Mason County, Texas
Including the suburbs of East Art and West Art
26 miles West of Llano
7.5 miles East of Mason
Population: Dispersed. Est.18 (2000)
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is included in the most heavily populated German part of the Hill
Country, with the city of Mason
being the northern most town of any real population. Mason, Gillespie,
Kendall and Comal
Counties comprise almost the entire German settlement area, with just
a trace of overflow into Blanco,
Kerr, and Llano
Art is found on detailed maps of Mason County just East of Mason
(town). It will appear surrounded by five little crosses - a cluster
of family cemeteries.
Art along with Hilda, Loyal
Valley and Doss still have a number
of beautiful utilitarian limestone buildings. The Germans settling
this area were German Methodists, not Catholic or Lutheran Germans.
by Mike Cox
... Until shortly after World
War One, Art’s name was Plehweville, a handle that sounds
something like a sneeze, followed by “ville.”... Turns out that one
person who could pronounce the name Plehweville was Otto Plehwe. In
1886, he had purchased from J.A. Hoerster a one-year-old general store
near the hill top Methodist Church. The area had been settled by German
families in 1856 and they soon built a log church. By 1875, they had
raised a stone church which also served as a school. (And 15 years
later, they would build the church that still stands today.)
Plehwe thought the area needed a post office as well as a store and
the government agreed. Postal officials even went with Plehwe’s suggested
name, one the new post master thought had a nice ring to it: Plehweville.
Unfortunately, letters to Plehweville, not an easy name to pronounce,
spell or remember, often got lost. Many residents were not content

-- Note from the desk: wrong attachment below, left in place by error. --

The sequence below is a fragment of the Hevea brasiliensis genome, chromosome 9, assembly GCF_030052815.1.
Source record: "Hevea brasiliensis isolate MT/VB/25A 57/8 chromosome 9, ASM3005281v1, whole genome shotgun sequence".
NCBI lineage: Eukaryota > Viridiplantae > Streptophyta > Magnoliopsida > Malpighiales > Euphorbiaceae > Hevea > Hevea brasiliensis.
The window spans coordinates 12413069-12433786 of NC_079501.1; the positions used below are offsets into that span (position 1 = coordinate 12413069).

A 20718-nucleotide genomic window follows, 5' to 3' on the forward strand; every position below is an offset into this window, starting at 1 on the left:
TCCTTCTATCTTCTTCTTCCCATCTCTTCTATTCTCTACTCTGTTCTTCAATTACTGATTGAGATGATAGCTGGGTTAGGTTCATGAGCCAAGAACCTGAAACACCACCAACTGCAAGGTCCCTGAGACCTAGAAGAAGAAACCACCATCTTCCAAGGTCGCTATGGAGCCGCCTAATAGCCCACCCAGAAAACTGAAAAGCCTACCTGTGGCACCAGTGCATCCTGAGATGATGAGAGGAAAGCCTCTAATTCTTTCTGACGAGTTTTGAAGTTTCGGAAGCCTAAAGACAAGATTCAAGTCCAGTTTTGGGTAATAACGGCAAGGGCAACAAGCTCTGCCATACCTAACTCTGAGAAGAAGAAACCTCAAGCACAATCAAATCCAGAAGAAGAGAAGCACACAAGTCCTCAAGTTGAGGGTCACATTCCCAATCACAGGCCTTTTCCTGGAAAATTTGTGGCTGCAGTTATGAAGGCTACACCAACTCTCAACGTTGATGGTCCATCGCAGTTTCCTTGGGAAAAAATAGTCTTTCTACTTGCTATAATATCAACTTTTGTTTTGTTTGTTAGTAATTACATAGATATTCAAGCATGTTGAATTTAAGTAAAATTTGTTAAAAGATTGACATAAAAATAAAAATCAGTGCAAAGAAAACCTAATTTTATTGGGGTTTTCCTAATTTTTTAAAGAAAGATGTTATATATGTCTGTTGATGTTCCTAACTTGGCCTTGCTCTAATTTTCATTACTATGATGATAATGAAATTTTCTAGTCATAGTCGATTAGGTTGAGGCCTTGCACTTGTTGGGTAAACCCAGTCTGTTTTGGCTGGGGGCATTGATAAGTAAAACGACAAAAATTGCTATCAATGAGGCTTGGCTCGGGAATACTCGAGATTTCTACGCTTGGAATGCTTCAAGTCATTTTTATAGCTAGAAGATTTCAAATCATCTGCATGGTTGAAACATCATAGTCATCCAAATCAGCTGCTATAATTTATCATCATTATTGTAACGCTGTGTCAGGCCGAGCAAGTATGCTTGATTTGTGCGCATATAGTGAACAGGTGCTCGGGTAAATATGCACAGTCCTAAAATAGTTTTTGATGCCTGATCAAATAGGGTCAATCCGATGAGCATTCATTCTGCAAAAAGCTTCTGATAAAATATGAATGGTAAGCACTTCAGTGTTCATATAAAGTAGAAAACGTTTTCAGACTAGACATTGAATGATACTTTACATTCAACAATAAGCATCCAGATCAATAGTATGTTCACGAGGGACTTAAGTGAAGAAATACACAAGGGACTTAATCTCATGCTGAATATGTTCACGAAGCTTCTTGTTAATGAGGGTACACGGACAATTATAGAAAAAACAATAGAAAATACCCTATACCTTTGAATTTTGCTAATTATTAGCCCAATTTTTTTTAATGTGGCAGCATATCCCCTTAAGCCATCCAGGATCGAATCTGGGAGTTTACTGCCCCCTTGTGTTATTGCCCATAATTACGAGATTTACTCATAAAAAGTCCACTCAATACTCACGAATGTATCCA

with the name and neither was the government. Phooey with Plehweville
By 1920, Eli Dechart had taken over as store owner and post master
of Plehweville. Like Plehwe, he envisioned a community named in his
honor. But unlike Plehwe, Dechart had a more practical idea. He recommended
the new name for the post office of Plehweville, Texas be Art, Texas
– Art being the last three letters of Dechart. And so by government
fiat, Plehweville was transformed into Art.
No matter its name, Art never flourished. In 2000, census enumerators
counted 18 residents. You would think that being only seven miles
from Mason the Art post office
would have long since been discontinued by the Postal Service, but
not so. It’s still there at 7866 E. Highway 29, 76820-9817. more
|The 1890 United
Photo courtesy Barclay
Gibson, April 2004
Site, and Marker
Junction of Hwy 29 & Lower Willow Creek Rd.
Photo courtesy Elwin Jensen, March 2007
Homesite and Cemetery
Kothmann (1798-1881) and his wife Ilse Katherine Pahlmann (1810-1905)
and their family sailed from Germany to Indianola,
Texas in 1845. Among the first families to settle in Fredericksburg,
the Kothmanns were issued a 640-acre land grant in Mason County in
1848. In 1856 they moved to Art and were among the first immigrant
families in this area. A trained cabinetmaker and musician, Kothmann
began ranching and acquired another 640-acre tract of land.
Located on their former homestead, the Kothmann Cemetery is all that
remains of the original ranch site. Containing only five graves, all
of Kothmann family members, the graveyard began with the burial of
Heinrich Conrad Kothmann in 1881. His wife Ilse is buried beside him.
Their son Karl, the first of their family born in Texas, is buried
here along with his wife Katherine (Hoerster) Kothmann. A fifth unmarked
grave is thought to be that of a grandchild.
Though most of the land was sold after Ilse's death in 1905, the family
retained one acre including the cemetery property. The concrete wall
and slab were constructed after 1937 to provide protection and ease
in maintenance for the five graves. The family maintains the cemetery.
courtesy Elwin Jensen, March 2007
much can be said about Art, we would invite the serious reader to
try to locate: Yesterday in the Texas Hill Country by Dr. Gilbert
J. Jordan, Texas A & M Press, 1978.
This small, very entertaining book includes the tiniest details of
life in Art and the other small German Hill Country communities that
no longer appear on highway maps.
The 160 page book. contains details on well-digging, sausage making,
courtship rituals, old-world customs and lessons in German-English
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in the Texas Hill Country
| Mason County
1907 postal map showing Plehweville
(Between Mason & Llano
Courtesy Texas General Land Office
in its purpose to preserve historic, endangered and vanishing Texas,
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